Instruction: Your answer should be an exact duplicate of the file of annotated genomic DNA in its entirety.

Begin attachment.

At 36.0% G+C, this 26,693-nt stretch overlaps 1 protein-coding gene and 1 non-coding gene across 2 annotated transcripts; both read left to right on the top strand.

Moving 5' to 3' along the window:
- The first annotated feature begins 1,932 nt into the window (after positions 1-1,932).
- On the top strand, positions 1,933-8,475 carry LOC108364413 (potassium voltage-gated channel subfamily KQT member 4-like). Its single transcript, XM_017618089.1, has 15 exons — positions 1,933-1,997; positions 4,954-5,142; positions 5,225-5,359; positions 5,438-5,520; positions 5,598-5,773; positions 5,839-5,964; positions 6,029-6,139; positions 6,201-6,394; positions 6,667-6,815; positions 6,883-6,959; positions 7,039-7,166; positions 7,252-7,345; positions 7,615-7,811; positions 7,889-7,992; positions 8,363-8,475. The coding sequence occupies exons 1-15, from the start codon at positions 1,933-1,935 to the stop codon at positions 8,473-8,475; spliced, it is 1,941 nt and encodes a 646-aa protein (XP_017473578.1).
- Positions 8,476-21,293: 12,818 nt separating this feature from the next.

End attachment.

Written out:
At 36.0% G+C, this 26,693-nt stretch overlaps 1 protein-coding gene and 1 non-coding gene across 2 annotated transcripts; both read left to right on the top strand.

Moving 5' to 3' along the window:
- The first annotated feature begins 1,932 nt into the window (after positions 1-1,932).
- On the top strand, positions 1,933-8,475 carry LOC108364413 (potassium voltage-gated channel subfamily KQT member 4-like). Its single transcript, XM_017618089.1, has 15 exons — positions 1,933-1,997; positions 4,954-5,142; positions 5,225-5,359; positions 5,438-5,520; positions 5,598-5,773; positions 5,839-5,964; positions 6,029-6,139; positions 6,201-6,394; positions 6,667-6,815; positions 6,883-6,959; positions 7,039-7,166; positions 7,252-7,345; positions 7,615-7,811; positions 7,889-7,992; positions 8,363-8,475. The coding sequence occupies exons 1-15, from the start codon at positions 1,933-1,935 to the stop codon at positions 8,473-8,475; spliced, it is 1,941 nt and encodes a 646-aa protein (XP_017473578.1).
- Positions 8,476-21,293: 12,818 nt separating this feature from the next.